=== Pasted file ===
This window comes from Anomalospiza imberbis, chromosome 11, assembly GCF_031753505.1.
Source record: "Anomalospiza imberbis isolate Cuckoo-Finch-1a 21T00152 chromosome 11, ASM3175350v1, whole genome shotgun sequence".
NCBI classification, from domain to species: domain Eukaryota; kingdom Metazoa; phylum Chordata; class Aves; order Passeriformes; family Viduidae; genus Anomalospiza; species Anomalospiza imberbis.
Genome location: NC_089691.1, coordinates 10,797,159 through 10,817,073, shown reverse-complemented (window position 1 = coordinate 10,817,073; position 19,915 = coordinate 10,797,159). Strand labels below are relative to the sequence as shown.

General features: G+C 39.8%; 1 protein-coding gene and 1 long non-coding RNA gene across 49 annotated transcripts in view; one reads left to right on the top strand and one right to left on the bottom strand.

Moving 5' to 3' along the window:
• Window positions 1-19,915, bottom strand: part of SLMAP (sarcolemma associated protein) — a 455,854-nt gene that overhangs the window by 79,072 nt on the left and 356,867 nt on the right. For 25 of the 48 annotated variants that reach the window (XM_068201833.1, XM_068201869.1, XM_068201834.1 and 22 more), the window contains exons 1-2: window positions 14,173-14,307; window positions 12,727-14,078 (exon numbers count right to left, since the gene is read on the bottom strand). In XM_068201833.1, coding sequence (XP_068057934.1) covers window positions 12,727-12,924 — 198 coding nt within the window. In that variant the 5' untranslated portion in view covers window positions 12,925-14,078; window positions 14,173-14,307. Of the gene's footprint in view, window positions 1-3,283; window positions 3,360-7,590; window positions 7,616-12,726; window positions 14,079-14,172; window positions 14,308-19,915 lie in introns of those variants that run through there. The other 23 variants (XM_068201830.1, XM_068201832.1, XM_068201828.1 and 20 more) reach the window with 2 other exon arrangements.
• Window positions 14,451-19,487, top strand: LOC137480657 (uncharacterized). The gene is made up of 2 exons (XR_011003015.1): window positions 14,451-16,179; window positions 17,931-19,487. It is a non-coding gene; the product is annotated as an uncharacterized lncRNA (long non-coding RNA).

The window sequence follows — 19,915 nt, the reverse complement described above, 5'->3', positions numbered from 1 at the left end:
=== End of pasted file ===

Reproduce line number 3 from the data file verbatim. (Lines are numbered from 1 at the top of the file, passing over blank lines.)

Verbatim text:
NCBI classification, from domain to species: domain Eukaryota; kingdom Metazoa; phylum Chordata; class Aves; order Passeriformes; family Viduidae; genus Anomalospiza; species Anomalospiza imberbis.